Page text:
The detachment’s brief stay aroused a strange ambition within a few neighbors. A couple drunken warriors told us about a booming market in an adjacent city. This newfound market belongs to a developing city that one day hopes to become a nation. One neighbor in particular has since insisted that we must look into the possibility of establishing some type of active trade route. His name is Marcus. Marcus isn’t old like me, he is young like my son. If we brokered some type of agreement between our small town and our new neighbor… I would certainly be the one to do it. The toughest decisions are left to me— except this was not tough for me at all. Why do we need to open ourselves up to the influence of a foreign market when we are doing just fine? Aside from my ghost, I cannot think of a single thing I would change about my town. Is this comfort a disposition shared by all old people? I can remember asking the same question in response to my own fathers’ stubbornness. Self-doubt hastens me to strengthen the articulation of my suspicion. Why do I not want to open up communications with a new neighbor? I do not want to experience the same emotional hardening as a soldier. The nuance of my feeling would surely be the first to go if we had to intermingle with a city that more than octuples our population. In a way living in a city must be like traveling the world every day. I do not want that and I should convince others to agree with me. Am I losing my grip on life just like my father did?

Today I heard Marcus hiss. He has also started using new words that I have never heard before. It’s as though he is an unwilling mouthpiece. I sense that he is being interrupted by a greedy spirit. How strange. Has my ghost found a home in him? His voice hisses with the sound of many. I asked his Mother if she had sensed something similar within Marcus. She too has noticed this hissing. Marcus’ mother can now even hear a hissing in her own voice.

What happened to Marcus has been apparent this whole time. Marcus has undoubtedly visited the newfound markets in secret. Just like the nomadic soldier whose internal voice had to simplify in order to reconcile difference, Marcus must have unknowingly become a host to many, who now can be felt as an airy specter. He talked to people not from here, and brought their souls back with him.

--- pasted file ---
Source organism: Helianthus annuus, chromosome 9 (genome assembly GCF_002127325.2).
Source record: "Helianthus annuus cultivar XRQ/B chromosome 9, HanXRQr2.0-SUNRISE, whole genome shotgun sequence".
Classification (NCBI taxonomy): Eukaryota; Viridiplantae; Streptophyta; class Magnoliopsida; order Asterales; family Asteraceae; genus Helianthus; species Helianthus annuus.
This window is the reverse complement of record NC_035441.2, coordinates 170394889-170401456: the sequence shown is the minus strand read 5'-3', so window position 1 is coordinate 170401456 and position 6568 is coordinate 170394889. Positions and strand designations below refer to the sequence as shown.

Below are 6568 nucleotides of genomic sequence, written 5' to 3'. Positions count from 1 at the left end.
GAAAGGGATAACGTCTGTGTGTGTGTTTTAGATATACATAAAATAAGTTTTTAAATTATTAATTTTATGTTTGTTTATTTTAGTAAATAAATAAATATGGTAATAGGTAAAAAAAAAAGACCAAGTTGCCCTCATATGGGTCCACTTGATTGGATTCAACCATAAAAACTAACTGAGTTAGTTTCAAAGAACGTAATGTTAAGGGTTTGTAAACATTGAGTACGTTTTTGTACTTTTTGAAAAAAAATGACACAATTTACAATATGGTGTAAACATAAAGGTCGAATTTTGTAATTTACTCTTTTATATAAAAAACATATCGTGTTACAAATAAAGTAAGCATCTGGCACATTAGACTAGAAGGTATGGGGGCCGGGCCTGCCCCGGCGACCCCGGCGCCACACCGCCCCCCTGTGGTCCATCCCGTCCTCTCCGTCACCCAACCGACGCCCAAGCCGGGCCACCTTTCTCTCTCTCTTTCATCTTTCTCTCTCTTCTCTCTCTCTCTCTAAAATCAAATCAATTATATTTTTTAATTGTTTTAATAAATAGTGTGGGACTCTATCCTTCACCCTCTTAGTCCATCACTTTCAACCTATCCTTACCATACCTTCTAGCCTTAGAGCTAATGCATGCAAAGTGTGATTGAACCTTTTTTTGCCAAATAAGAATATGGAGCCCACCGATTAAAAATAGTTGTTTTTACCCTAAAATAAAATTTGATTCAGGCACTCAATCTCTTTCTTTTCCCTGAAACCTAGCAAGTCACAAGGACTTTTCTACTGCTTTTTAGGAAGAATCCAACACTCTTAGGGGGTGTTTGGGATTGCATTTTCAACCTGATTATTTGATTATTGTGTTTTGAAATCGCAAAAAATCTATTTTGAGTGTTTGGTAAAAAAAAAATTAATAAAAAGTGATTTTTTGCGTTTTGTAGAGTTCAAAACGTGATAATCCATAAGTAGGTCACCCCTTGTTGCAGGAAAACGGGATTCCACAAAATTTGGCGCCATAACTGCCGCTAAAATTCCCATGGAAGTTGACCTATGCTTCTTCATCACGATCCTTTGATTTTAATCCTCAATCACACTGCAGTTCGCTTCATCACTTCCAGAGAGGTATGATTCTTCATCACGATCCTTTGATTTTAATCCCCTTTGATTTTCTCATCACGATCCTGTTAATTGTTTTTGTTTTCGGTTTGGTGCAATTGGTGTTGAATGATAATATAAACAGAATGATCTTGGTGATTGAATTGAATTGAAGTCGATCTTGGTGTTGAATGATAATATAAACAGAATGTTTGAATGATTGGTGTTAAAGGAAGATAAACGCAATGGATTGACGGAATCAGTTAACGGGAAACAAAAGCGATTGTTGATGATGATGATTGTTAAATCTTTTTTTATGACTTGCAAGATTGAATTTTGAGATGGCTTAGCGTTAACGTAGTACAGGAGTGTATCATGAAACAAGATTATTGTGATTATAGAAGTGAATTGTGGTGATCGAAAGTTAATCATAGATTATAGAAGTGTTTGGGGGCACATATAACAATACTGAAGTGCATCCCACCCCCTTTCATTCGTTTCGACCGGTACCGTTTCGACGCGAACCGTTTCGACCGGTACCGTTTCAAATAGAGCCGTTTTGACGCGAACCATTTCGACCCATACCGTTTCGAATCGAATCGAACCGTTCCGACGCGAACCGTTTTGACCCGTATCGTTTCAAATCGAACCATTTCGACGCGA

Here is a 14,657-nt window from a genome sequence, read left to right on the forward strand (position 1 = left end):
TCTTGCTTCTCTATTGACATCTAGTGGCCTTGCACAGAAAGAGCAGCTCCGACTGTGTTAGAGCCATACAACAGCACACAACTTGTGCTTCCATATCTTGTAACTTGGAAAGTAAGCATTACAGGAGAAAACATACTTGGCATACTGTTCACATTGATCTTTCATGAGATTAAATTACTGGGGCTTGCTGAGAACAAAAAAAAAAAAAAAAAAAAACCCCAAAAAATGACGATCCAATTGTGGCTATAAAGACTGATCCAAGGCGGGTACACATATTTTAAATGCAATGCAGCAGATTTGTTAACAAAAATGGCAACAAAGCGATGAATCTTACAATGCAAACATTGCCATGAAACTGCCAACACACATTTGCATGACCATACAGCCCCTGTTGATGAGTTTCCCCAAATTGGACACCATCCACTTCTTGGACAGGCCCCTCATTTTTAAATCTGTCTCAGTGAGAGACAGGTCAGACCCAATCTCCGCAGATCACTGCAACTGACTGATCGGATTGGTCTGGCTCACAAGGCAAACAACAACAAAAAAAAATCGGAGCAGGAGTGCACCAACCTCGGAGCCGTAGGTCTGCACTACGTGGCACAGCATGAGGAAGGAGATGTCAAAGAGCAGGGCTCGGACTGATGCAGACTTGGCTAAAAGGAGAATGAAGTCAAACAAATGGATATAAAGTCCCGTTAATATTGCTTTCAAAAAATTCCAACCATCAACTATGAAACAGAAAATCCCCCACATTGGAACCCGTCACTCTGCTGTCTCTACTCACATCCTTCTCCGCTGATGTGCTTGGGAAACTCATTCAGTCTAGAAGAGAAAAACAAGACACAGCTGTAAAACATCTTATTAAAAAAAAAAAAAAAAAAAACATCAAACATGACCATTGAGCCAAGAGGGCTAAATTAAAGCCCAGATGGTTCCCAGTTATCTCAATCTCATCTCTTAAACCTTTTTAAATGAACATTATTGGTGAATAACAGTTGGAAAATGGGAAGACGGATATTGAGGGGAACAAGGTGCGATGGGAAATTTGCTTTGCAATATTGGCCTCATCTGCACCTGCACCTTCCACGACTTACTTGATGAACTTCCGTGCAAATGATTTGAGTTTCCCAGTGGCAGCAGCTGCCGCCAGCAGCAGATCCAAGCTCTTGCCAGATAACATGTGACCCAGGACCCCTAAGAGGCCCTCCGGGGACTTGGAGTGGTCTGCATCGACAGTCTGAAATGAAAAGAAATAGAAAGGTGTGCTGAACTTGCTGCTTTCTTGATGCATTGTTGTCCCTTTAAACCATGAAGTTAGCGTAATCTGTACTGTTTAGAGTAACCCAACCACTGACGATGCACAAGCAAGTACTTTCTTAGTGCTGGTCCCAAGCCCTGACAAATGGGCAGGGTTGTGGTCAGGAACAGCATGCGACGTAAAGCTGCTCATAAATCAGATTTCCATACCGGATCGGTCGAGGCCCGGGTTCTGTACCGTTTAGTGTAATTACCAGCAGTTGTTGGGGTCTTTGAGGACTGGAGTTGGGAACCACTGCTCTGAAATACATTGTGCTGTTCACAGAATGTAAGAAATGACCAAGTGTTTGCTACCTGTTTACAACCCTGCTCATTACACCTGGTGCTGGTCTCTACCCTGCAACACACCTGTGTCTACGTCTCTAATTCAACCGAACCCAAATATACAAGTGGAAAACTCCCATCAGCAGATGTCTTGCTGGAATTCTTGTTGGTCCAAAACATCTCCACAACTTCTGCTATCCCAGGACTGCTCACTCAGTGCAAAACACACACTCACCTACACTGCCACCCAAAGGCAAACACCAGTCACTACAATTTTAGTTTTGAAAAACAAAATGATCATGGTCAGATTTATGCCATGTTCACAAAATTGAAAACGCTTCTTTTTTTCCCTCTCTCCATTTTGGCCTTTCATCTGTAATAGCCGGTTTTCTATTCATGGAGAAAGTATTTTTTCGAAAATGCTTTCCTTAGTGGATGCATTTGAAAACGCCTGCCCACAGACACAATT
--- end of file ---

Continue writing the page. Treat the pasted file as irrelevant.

People will inevitably find their way toward the city— the enticement of something new is often too much for a young mind. Tomorrow I will leave with my son for the city where I will attempt to negotiate a trade agreement with whoever necessary. There should be protections for those who want it.

Right now, I am being pulled along in a wagon. It will take us about a half day or so to get to our new neighbor. What should I say to these market men, these governing bodies. The voices in my head reached near instant unanimity on what I should say. First, I will issue an apology; our mingling needs to be identified as what it truly is— a conversational crime. This crime needs justice the same as any other crime. When a city dreams of nationhood, it needs to reexamine the protections offered to its citizens. This has to be what I must convince them of. I will begin preparing my speech at once.

Translator note.

These entries are significant because they mark the introduction of Hill and his son to the great city that would soon become a nation. Hill’s speech was received well, and attracted attention from young men who wished to learn from him. What was so intriguing about Hill’s speech, was the central mistranslation of ________, which Hill meant as “to speak in a tone that is not your own”— “to sense the voice of someone new,” which lost most of its nuance and became more simply “fear of a far away neighbor.” The contemporary translation of ________ is further lost in its simplest translation: to hiss.